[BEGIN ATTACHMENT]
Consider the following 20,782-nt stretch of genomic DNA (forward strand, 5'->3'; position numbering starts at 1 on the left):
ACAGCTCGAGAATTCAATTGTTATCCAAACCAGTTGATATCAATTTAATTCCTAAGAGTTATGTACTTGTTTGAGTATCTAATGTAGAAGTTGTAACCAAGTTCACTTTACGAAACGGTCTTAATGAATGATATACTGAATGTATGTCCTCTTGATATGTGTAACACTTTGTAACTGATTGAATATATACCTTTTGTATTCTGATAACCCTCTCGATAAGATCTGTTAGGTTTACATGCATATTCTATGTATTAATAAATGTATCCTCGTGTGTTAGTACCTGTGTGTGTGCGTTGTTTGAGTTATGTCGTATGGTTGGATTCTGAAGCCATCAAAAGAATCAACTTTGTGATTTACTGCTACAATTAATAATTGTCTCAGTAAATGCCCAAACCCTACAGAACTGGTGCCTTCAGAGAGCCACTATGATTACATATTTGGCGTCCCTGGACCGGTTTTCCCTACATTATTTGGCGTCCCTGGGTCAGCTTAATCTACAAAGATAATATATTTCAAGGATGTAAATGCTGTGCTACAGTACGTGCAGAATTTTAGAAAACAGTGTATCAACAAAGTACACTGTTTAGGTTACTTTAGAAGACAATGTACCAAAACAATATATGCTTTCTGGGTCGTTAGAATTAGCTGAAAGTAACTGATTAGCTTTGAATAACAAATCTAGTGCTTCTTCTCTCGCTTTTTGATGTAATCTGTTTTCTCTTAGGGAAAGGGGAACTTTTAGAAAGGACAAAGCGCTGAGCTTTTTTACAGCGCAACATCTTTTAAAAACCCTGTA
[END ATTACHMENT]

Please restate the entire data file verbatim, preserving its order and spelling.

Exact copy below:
Consider the following 20,782-nt stretch of genomic DNA (forward strand, 5'->3'; position numbering starts at 1 on the left):
ACAGCTCGAGAATTCAATTGTTATCCAAACCAGTTGATATCAATTTAATTCCTAAGAGTTATGTACTTGTTTGAGTATCTAATGTAGAAGTTGTAACCAAGTTCACTTTACGAAACGGTCTTAATGAATGATATACTGAATGTATGTCCTCTTGATATGTGTAACACTTTGTAACTGATTGAATATATACCTTTTGTATTCTGATAACCCTCTCGATAAGATCTGTTAGGTTTACATGCATATTCTATGTATTAATAAATGTATCCTCGTGTGTTAGTACCTGTGTGTGTGCGTTGTTTGAGTTATGTCGTATGGTTGGATTCTGAAGCCATCAAAAGAATCAACTTTGTGATTTACTGCTACAATTAATAATTGTCTCAGTAAATGCCCAAACCCTACAGAACTGGTGCCTTCAGAGAGCCACTATGATTACATATTTGGCGTCCCTGGACCGGTTTTCCCTACATTATTTGGCGTCCCTGGGTCAGCTTAATCTACAAAGATAATATATTTCAAGGATGTAAATGCTGTGCTACAGTACGTGCAGAATTTTAGAAAACAGTGTATCAACAAAGTACACTGTTTAGGTTACTTTAGAAGACAATGTACCAAAACAATATATGCTTTCTGGGTCGTTAGAATTAGCTGAAAGTAACTGATTAGCTTTGAATAACAAATCTAGTGCTTCTTCTCTCGCTTTTTGATGTAATCTGTTTTCTCTTAGGGAAAGGGGAACTTTTAGAAAGGACAAAGCGCTGAGCTTTTTTACAGCGCAACATCTTTTAAAAACCCTGTA